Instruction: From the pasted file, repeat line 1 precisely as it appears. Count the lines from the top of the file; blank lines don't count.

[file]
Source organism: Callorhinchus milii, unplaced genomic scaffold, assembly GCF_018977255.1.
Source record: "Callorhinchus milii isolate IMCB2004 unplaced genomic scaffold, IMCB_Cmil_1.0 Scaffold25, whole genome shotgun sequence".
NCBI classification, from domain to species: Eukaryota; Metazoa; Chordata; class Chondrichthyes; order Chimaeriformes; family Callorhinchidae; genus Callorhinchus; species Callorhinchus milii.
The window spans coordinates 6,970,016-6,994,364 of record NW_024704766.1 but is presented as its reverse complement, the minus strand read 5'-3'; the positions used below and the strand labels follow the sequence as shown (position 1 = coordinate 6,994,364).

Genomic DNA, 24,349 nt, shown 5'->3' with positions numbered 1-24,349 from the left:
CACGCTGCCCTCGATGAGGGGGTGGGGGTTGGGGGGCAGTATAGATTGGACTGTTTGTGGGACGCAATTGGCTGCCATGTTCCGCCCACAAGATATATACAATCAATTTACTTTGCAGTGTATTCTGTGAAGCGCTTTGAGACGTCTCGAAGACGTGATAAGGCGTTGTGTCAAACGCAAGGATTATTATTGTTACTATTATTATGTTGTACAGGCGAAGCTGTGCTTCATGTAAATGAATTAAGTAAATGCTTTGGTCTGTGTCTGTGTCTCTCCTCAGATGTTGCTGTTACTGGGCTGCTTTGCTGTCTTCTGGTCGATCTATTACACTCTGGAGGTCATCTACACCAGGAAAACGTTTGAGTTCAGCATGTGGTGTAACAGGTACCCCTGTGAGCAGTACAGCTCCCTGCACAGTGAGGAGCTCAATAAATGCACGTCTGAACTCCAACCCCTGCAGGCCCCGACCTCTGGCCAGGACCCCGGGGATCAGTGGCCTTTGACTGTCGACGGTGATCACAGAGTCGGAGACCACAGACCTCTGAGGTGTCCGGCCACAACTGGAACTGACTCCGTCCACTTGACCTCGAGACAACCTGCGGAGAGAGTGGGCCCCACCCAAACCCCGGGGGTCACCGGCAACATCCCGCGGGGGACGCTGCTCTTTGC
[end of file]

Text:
Source organism: Callorhinchus milii, unplaced genomic scaffold, assembly GCF_018977255.1.